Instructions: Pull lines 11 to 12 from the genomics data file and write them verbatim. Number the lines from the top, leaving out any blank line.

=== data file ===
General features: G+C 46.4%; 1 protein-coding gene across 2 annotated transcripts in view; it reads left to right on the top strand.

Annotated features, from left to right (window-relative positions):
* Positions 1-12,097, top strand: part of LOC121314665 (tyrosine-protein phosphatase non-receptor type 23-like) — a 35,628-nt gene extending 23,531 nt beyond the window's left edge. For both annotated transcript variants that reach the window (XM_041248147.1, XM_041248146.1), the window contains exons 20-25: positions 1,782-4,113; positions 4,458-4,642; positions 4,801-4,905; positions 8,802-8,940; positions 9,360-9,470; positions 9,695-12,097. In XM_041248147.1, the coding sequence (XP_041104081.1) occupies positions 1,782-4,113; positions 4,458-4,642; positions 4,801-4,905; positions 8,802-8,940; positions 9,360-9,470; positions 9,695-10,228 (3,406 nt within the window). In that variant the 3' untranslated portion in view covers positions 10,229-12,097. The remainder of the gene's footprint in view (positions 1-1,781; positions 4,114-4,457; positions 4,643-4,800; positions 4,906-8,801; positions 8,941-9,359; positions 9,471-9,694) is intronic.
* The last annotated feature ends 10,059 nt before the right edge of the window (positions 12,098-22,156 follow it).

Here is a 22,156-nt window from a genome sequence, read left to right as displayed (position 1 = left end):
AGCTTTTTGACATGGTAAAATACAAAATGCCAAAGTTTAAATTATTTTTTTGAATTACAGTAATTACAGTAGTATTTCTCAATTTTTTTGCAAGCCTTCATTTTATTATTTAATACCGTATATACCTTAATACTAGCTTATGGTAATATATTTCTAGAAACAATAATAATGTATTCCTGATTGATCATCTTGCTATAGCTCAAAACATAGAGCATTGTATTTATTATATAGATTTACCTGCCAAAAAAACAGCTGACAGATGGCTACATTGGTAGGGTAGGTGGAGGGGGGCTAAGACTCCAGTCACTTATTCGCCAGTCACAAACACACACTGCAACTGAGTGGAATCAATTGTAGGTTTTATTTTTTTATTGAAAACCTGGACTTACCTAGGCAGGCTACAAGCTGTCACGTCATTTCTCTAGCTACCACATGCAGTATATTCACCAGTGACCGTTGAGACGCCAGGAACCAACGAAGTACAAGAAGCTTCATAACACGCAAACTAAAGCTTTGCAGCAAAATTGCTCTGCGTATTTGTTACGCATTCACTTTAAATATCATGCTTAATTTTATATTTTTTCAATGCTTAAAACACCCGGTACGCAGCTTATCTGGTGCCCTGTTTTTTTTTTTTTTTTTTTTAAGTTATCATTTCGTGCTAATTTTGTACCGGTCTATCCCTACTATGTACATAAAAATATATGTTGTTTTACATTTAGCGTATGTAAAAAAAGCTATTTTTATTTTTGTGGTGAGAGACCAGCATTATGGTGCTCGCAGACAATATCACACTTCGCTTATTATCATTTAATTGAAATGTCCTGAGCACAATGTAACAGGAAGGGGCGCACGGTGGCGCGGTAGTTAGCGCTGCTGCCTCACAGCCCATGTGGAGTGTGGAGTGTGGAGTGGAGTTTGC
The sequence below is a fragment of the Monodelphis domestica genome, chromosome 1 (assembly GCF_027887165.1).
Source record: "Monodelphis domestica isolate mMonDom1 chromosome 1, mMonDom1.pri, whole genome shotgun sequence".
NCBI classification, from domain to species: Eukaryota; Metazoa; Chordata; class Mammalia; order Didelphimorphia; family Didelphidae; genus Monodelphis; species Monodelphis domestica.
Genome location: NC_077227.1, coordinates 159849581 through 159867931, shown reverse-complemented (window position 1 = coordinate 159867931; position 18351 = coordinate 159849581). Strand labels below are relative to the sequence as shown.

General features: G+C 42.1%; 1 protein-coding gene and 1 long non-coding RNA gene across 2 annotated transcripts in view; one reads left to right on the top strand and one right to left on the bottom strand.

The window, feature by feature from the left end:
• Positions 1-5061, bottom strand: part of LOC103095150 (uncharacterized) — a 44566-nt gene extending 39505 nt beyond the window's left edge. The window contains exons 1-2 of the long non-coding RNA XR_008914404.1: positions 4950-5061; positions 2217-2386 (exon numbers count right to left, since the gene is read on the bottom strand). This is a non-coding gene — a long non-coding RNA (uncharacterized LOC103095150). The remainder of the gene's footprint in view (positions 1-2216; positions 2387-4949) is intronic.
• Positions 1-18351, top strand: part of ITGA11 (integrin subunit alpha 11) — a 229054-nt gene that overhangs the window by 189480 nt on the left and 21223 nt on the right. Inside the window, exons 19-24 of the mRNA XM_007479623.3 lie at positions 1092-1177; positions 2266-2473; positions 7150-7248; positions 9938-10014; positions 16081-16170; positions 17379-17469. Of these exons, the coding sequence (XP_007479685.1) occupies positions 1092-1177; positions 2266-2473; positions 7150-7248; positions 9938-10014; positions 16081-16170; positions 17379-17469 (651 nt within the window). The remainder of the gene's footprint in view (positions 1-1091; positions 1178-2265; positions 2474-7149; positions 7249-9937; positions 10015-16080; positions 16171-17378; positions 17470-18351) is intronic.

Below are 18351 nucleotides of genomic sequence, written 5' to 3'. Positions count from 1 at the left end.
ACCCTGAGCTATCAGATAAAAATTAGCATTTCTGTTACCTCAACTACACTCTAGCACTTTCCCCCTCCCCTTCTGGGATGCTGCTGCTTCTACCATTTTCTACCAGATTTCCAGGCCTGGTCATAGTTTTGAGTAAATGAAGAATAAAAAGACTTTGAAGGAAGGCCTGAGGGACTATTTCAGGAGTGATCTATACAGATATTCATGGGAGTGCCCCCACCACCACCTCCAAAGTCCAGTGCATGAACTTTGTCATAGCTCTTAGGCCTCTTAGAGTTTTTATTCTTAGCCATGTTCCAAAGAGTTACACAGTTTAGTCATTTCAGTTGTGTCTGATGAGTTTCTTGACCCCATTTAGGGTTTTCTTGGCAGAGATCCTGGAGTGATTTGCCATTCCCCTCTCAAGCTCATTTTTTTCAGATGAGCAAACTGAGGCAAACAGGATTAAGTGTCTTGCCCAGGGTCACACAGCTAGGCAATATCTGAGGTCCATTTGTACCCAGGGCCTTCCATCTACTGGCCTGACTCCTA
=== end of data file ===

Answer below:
General features: G+C 42.1%; 1 protein-coding gene and 1 long non-coding RNA gene across 2 annotated transcripts in view; one reads left to right on the top strand and one right to left on the bottom strand.

The window, feature by feature from the left end: